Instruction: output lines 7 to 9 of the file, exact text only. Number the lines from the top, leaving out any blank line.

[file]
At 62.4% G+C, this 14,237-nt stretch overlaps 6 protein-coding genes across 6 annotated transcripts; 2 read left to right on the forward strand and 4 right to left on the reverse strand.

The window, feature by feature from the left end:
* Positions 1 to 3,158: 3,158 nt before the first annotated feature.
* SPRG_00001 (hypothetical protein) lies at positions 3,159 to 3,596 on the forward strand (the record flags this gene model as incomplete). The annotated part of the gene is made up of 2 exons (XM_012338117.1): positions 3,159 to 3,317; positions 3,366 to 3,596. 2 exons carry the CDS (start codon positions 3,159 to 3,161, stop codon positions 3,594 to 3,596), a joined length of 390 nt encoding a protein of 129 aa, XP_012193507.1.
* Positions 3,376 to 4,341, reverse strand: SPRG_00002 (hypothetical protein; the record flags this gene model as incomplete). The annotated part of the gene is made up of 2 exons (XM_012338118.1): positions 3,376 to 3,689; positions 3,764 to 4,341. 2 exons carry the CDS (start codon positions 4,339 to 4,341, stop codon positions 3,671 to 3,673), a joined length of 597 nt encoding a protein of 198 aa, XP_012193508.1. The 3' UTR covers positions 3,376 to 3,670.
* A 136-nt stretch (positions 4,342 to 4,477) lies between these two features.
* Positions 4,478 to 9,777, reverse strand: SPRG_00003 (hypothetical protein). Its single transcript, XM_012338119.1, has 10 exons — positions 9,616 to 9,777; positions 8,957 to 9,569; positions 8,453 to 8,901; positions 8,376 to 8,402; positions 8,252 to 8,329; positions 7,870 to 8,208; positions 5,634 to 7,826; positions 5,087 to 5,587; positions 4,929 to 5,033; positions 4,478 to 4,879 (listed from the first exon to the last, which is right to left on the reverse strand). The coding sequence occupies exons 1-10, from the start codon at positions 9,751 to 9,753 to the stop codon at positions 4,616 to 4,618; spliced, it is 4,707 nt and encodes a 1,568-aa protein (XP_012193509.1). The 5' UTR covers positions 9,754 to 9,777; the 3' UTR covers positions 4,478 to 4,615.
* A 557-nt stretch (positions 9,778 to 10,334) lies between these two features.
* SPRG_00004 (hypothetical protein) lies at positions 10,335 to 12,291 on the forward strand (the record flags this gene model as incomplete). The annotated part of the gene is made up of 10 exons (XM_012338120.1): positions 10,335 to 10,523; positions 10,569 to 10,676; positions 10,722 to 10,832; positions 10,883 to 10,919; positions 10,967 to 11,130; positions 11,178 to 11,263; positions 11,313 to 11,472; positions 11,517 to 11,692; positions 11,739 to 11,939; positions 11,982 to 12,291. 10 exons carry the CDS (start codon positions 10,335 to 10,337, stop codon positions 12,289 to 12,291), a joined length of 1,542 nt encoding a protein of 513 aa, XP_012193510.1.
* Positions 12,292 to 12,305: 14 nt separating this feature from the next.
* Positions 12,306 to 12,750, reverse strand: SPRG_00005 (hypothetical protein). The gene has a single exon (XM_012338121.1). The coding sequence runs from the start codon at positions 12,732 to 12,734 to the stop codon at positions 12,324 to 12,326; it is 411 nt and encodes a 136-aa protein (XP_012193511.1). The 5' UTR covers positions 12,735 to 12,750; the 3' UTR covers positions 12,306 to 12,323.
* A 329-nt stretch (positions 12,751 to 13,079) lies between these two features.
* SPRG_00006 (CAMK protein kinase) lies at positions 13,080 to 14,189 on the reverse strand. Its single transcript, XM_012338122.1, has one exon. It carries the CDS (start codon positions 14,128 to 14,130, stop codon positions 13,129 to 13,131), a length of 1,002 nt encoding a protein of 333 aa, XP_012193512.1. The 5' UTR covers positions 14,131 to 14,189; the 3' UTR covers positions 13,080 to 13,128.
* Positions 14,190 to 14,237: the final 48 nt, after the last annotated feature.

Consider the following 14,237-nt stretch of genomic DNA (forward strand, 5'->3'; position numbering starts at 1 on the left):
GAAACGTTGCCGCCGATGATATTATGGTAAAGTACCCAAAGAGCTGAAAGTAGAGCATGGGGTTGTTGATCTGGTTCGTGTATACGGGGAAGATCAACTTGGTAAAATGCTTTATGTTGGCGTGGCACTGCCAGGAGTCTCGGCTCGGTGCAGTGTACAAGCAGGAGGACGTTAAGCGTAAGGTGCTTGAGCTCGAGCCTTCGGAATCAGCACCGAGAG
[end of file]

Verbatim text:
* Positions 4,478 to 9,777, reverse strand: SPRG_00003 (hypothetical protein). Its single transcript, XM_012338119.1, has 10 exons — positions 9,616 to 9,777; positions 8,957 to 9,569; positions 8,453 to 8,901; positions 8,376 to 8,402; positions 8,252 to 8,329; positions 7,870 to 8,208; positions 5,634 to 7,826; positions 5,087 to 5,587; positions 4,929 to 5,033; positions 4,478 to 4,879 (listed from the first exon to the last, which is right to left on the reverse strand). The coding sequence occupies exons 1-10, from the start codon at positions 9,751 to 9,753 to the stop codon at positions 4,616 to 4,618; spliced, it is 4,707 nt and encodes a 1,568-aa protein (XP_012193509.1). The 5' UTR covers positions 9,754 to 9,777; the 3' UTR covers positions 4,478 to 4,615.
* A 557-nt stretch (positions 9,778 to 10,334) lies between these two features.
* SPRG_00004 (hypothetical protein) lies at positions 10,335 to 12,291 on the forward strand (the record flags this gene model as incomplete). The annotated part of the gene is made up of 10 exons (XM_012338120.1): positions 10,335 to 10,523; positions 10,569 to 10,676; positions 10,722 to 10,832; positions 10,883 to 10,919; positions 10,967 to 11,130; positions 11,178 to 11,263; positions 11,313 to 11,472; positions 11,517 to 11,692; positions 11,739 to 11,939; positions 11,982 to 12,291. 10 exons carry the CDS (start codon positions 10,335 to 10,337, stop codon positions 12,289 to 12,291), a joined length of 1,542 nt encoding a protein of 513 aa, XP_012193510.1.